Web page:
The old dilation vs circumcision debate gets interesting

Divergent views having been expressed on this subject, may I attempt to sum up and clarify the position?

Dr McAuley’s letter raises the point which is the crux of the matter: Should the prepuce be removed whether phimosis is present or not? I suggest that phimosis, especially if extreme, demands circumcision for these reasons. (1) Many infants so affected cry excessively until the operation is done: thereby (2) they may develop hernia. (3) Various troubles – for example, nocturnal enuresis, “fits”, and, in later life, epithelioma of the glans and paraphimosis – are associated with phimosis. (4) In patients with phimosis suffering from gonorrhoea, complications arise, and treatment is more difficult than in the circumcised. (5) The disadvantages in the event of marriage are obvious. Although difficult of proof, there is little doubt that the prepuce, especially a long one, renders boys more likely to acquire the habit of masturbation. For this very good reason alone I think circumcision desirable, phimosis apart, If the reasons given for circumcision are sound, then stretching operations find no place.

I venture to describe the method I use, as it is not the orthodox one. It is well to wait until the infant is 2 to 3 weeks old, and feeding is well established.

Local anaesthesia is  always used, novutox or locosthetic (P.D. & Co), being injected with a fine needle at the root of the penis on the dorsum and below at the peno-scrotal junction. This makes the operation entirely painless, as I have repeatedly proved. After thorough sterilising of all the parts with spirit and biniodide solution, the end of the prepuce is seized on the dorsum on each side of the middle line with small, narrow-bladed Spencer Wells forceps. Traction on these parts puts the prepuce on the stretch. A similar forceps is then passed down under the prepuce (dorsally), and opened widely, stretching the prepuce and freeing it from the glans, right down to the neck of the latter. The blade of a pair of straight, blunt-pointed scissors is then passed under the prepuce and the latter slit down dorsally to the neck of the glans. The prepuce is then separated, if necessary, from the glans on each side, and cut away, beginning at the fraenum and ending on the dorsum. The cutting is carried round close to the neck of the glans, leaving just enough skin and mucous membrane to be stitched together. During these various manoeuvres traction is made on the forceps originally applied, so as to steady and stretch the prepuce. Often no vessels need tying – at the most, one on the dorsum and one on the fraenum. The free edges of the skin and mucous membrane are united by a few sutures of fine iodised catgut, using a small, half-circle Hagedorn needle. A narrow strip of sterile gauze is  wrapped round and tied on. The operation takes very little longer than the usual one, and the skin edge left is almost a perfect “circle”; any after-trimming of the edges is rarely necessary.

The advantages of this method are two: (1) there is no possible risk of injury to the glans; and (2) seeing exactly what one is doing, it is possible to remove the whole of the prepuce, which is the main point. results are entirely satisfactory, and in my experience shock, sepsis, haemorrhage etc are unknown. Stitches absorb or work out, and healing is complete in five to ten days.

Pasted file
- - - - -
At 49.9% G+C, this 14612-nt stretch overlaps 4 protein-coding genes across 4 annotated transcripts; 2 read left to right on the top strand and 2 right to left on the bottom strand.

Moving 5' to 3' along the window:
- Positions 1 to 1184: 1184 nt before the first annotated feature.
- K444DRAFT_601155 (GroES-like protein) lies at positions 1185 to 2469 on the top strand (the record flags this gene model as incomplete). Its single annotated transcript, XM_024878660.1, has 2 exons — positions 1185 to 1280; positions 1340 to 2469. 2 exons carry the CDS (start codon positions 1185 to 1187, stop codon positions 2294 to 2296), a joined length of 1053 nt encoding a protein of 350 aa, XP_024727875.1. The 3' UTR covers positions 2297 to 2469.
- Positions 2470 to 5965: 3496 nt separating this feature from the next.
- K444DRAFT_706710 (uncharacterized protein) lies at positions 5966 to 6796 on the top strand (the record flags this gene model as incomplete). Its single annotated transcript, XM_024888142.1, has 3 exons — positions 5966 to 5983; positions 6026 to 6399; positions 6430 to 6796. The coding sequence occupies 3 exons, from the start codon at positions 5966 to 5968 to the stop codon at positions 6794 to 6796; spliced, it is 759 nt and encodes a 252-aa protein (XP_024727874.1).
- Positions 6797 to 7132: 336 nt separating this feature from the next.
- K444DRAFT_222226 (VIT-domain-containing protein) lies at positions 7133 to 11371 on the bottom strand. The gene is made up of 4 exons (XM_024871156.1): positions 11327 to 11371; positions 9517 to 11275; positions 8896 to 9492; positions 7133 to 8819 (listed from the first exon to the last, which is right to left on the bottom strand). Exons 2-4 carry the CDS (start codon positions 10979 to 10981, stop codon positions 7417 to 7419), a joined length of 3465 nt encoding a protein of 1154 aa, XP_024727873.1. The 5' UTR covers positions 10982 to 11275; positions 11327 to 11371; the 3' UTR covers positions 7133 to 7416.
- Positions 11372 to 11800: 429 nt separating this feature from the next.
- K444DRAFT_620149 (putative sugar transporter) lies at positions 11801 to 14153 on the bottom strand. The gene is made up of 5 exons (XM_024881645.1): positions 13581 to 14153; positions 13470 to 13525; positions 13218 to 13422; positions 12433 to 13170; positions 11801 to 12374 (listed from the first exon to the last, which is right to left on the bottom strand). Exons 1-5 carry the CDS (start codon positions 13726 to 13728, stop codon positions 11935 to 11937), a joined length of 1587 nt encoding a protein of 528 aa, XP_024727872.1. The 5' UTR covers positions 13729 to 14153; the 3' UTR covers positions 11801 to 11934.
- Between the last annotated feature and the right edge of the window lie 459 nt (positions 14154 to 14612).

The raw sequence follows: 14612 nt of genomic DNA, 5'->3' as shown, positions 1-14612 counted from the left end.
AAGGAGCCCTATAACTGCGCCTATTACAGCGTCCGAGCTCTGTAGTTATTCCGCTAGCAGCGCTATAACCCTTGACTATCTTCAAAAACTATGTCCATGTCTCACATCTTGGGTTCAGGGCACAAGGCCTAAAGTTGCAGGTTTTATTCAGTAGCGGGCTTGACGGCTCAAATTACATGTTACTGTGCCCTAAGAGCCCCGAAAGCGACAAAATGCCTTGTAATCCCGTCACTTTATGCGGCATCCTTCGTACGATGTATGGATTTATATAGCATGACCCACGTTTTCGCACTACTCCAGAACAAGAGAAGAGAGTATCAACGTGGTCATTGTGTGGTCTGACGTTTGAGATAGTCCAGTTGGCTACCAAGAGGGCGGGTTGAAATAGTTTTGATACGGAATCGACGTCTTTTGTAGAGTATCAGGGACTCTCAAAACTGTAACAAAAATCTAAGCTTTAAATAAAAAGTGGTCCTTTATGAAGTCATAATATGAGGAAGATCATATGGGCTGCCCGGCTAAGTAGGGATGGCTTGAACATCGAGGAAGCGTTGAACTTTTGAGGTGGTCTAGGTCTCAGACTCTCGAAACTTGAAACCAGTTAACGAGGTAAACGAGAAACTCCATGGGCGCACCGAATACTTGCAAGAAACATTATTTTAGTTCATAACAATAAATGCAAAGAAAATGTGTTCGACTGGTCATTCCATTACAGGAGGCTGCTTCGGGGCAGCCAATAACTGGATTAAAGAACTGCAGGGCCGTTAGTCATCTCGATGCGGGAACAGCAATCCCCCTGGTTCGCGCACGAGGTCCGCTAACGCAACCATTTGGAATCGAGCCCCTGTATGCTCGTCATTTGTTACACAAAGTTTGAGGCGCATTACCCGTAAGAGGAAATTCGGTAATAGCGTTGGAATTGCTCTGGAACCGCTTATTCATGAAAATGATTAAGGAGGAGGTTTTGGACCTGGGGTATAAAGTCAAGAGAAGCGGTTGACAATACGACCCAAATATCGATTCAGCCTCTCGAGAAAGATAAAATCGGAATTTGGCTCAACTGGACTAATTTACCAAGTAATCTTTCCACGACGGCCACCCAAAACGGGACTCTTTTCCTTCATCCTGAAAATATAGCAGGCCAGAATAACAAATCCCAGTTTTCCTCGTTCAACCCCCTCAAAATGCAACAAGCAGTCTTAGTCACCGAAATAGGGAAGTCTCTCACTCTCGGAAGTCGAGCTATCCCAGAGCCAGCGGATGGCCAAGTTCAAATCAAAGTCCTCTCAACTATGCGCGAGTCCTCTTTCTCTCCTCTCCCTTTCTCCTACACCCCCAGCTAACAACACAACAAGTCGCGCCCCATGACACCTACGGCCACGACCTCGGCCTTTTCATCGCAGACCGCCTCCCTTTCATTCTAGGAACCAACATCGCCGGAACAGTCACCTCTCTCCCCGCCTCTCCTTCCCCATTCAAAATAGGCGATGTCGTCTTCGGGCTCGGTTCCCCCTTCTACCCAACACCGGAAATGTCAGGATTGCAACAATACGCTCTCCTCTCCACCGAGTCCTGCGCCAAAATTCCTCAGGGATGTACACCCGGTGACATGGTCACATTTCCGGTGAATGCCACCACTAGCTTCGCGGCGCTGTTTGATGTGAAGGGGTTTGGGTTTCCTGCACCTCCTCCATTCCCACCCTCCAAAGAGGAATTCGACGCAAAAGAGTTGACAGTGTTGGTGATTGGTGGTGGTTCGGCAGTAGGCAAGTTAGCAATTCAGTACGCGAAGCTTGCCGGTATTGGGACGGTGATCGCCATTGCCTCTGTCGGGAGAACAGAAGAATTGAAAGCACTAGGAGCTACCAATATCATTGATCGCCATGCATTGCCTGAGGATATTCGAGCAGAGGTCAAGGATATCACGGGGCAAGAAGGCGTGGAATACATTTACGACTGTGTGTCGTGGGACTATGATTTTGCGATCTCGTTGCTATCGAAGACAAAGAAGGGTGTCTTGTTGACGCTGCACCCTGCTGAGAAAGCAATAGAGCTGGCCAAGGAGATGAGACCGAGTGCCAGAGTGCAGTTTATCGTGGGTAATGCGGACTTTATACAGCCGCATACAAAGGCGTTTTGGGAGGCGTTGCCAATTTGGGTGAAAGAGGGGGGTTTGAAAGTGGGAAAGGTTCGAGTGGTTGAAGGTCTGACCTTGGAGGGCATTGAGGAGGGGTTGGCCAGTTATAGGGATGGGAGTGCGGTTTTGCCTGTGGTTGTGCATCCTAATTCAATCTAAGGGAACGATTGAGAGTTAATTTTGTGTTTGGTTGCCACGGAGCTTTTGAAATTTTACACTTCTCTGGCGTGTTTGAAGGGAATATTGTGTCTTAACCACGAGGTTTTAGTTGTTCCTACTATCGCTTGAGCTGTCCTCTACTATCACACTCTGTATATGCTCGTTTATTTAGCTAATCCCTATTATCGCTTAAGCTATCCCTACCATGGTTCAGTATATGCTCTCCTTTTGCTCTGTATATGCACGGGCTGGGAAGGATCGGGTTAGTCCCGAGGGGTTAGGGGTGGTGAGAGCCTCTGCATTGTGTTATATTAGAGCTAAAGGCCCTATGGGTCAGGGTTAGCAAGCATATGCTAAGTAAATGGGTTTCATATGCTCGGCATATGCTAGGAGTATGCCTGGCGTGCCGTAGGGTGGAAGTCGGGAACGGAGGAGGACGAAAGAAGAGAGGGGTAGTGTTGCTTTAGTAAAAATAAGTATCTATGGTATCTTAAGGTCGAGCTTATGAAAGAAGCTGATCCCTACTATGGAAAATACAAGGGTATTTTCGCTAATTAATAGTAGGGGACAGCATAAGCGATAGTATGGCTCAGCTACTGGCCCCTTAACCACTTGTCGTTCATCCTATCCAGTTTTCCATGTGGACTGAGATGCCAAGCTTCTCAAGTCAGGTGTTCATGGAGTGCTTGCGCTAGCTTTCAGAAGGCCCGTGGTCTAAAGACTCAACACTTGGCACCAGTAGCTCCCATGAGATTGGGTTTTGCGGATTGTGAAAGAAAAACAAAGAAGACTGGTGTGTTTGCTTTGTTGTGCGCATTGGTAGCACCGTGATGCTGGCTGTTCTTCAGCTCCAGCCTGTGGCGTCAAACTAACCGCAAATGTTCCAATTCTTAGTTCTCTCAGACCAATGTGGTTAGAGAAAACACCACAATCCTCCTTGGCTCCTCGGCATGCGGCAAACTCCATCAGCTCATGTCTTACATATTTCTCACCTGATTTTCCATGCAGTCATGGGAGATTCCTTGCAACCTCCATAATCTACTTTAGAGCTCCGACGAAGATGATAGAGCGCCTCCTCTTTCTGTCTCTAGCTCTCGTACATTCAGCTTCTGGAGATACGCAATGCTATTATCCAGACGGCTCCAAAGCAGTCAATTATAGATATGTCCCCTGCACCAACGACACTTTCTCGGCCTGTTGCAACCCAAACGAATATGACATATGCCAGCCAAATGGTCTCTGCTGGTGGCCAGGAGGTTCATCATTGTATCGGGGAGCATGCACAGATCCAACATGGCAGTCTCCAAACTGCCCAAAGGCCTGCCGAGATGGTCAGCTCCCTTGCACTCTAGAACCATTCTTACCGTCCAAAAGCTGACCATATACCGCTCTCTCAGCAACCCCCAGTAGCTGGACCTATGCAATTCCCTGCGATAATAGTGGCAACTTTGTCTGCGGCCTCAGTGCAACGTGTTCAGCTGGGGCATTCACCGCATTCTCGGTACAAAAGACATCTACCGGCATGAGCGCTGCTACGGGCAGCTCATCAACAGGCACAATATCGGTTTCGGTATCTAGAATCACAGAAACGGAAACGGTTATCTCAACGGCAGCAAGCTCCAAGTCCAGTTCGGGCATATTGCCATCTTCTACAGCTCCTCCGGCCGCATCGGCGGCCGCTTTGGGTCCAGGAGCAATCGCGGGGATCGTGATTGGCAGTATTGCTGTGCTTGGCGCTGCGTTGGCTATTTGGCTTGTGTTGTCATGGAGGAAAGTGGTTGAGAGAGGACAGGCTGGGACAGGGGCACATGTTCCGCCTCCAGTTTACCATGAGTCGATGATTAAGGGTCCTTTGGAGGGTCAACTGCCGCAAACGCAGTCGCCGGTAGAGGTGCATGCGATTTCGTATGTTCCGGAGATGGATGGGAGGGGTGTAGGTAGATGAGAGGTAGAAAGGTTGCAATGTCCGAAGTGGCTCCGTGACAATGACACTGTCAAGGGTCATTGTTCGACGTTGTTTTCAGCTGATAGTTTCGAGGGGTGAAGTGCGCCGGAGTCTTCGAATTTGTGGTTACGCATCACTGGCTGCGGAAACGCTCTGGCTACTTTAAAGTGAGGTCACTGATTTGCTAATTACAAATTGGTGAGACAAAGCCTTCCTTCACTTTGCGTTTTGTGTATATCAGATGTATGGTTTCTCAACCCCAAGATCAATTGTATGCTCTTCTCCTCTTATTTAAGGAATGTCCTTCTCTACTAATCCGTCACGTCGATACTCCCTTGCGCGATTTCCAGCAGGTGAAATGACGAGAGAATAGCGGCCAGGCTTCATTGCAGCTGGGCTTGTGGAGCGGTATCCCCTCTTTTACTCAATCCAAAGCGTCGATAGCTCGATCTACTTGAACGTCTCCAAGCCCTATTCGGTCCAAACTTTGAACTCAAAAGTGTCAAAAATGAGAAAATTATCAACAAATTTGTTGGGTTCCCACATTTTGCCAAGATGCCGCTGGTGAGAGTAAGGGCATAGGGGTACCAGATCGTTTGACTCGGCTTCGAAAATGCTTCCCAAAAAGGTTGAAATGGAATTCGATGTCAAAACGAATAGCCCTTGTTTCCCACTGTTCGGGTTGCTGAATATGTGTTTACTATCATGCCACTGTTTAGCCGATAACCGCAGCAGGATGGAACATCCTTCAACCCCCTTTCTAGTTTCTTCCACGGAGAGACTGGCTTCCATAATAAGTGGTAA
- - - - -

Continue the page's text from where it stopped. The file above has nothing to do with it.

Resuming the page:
I hope I have shown, in reply to the flagrant statements of one of your correspondents, that “circumcision” is not a “horrible mutilation”, that it “has a sanitary and therapeutic value”, and, being ordained by Providence from very early times (doubtless for good reasons), it is not a “cool assumption” on the part of  surgeons doing this operation that they “know better how little boys should be made”. And if phimosis is to be relegated to the list of imaginary diseases, why not make a clean sweep, and say that cancer, tuberculosis, and the rest do not exist?

G.W. Thomas

With regard to your correspondence on circumcision the following case may be of interest.

My son, now aged 6, was born with a long, tight foreskin. As I was against circumcision at the time, he was left uncircumcised. When he was 6 months old I noticed that he continually handled his penis. A colleague found adhesions, which he freed, and since then the foreskin has been pushed back every night at bath time and the parts thoroughly washed. There has been no recurrence of the handling on his part, except on one or two occasions when nightly washing has been omitted and there has been some slight inflammation. The boy now does the washing himself as a matter of routine, which falls into place with the cleaning of ears, teeth etc.

The points I wish to stress are: (a) it is really difficult to keep the parts clean in the uncircumcised, and (b) regular pushing back of the foreskin and washing does not always conduce to masturbation, whereas dirty, itching parts do. I hesitate to have the boy circumcised now because I think it quite likely that a psychological trauma may result from the operation at this age. I know of at least one case where a boy of 4 years, one of twins, was circumcised, in which the operation was undoubtedly a great shock, and this may have farreaching results.

With regard to what Dr H.M. Hanschell says of the preference of copulating women for the circumcised male: this may be due to the fact that the glans is less sensitive after circumcision in infancy and that therefore coitus can be prolonged. If this is the explanation it is an argument in favour of circumcision which should not be overlooked. Ejaculatio praecox with its concomitant unhappiness to both partners is common enough to call for investigation.


Comment: These quotes give a very interesting perspective to a time period generally considered to be patriarchal and prudish.